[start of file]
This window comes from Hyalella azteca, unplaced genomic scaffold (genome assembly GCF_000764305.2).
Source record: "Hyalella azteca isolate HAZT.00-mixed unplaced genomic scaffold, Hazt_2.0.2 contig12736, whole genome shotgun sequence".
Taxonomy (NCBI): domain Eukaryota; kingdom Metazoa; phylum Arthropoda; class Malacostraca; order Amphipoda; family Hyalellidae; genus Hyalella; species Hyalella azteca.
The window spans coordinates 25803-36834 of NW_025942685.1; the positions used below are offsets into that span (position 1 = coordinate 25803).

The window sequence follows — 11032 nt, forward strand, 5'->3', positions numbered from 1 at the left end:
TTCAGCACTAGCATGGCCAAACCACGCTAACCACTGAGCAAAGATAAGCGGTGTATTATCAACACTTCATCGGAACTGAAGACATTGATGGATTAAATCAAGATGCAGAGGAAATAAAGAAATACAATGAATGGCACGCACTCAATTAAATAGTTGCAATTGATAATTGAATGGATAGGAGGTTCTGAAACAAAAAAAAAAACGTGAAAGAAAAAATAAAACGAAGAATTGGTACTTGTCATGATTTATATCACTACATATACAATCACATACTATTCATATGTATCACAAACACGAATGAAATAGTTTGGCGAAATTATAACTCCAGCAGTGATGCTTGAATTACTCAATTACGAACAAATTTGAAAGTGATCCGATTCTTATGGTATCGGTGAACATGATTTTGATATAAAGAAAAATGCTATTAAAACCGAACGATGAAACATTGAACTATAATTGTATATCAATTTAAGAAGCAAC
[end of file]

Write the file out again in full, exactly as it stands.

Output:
This window comes from Hyalella azteca, unplaced genomic scaffold (genome assembly GCF_000764305.2).
Source record: "Hyalella azteca isolate HAZT.00-mixed unplaced genomic scaffold, Hazt_2.0.2 contig12736, whole genome shotgun sequence".
Taxonomy (NCBI): domain Eukaryota; kingdom Metazoa; phylum Arthropoda; class Malacostraca; order Amphipoda; family Hyalellidae; genus Hyalella; species Hyalella azteca.
The window spans coordinates 25803-36834 of NW_025942685.1; the positions used below are offsets into that span (position 1 = coordinate 25803).

The window sequence follows — 11032 nt, forward strand, 5'->3', positions numbered from 1 at the left end:
TTCAGCACTAGCATGGCCAAACCACGCTAACCACTGAGCAAAGATAAGCGGTGTATTATCAACACTTCATCGGAACTGAAGACATTGATGGATTAAATCAAGATGCAGAGGAAATAAAGAAATACAATGAATGGCACGCACTCAATTAAATAGTTGCAATTGATAATTGAATGGATAGGAGGTTCTGAAACAAAAAAAAAAACGTGAAAGAAAAAATAAAACGAAGAATTGGTACTTGTCATGATTTATATCACTACATATACAATCACATACTATTCATATGTATCACAAACACGAATGAAATAGTTTGGCGAAATTATAACTCCAGCAGTGATGCTTGAATTACTCAATTACGAACAAATTTGAAAGTGATCCGATTCTTATGGTATCGGTGAACATGATTTTGATATAAAGAAAAATGCTATTAAAACCGAACGATGAAACATTGAACTATAATTGTATATCAATTTAAGAAGCAAC